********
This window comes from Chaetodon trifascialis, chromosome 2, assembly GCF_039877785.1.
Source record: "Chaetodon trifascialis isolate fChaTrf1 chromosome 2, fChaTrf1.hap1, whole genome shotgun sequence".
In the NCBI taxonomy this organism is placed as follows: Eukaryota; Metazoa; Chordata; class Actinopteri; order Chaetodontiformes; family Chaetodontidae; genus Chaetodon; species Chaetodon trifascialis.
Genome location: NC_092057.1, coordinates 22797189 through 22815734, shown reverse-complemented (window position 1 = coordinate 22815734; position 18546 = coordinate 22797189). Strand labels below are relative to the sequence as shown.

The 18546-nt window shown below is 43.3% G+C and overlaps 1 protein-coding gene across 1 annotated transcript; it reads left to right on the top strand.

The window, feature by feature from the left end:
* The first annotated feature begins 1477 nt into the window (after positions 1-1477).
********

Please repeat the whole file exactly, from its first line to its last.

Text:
This window comes from Chaetodon trifascialis, chromosome 2, assembly GCF_039877785.1.
Source record: "Chaetodon trifascialis isolate fChaTrf1 chromosome 2, fChaTrf1.hap1, whole genome shotgun sequence".
In the NCBI taxonomy this organism is placed as follows: Eukaryota; Metazoa; Chordata; class Actinopteri; order Chaetodontiformes; family Chaetodontidae; genus Chaetodon; species Chaetodon trifascialis.
Genome location: NC_092057.1, coordinates 22797189 through 22815734, shown reverse-complemented (window position 1 = coordinate 22815734; position 18546 = coordinate 22797189). Strand labels below are relative to the sequence as shown.

The 18546-nt window shown below is 43.3% G+C and overlaps 1 protein-coding gene across 1 annotated transcript; it reads left to right on the top strand.

The window, feature by feature from the left end:
* The first annotated feature begins 1477 nt into the window (after positions 1-1477).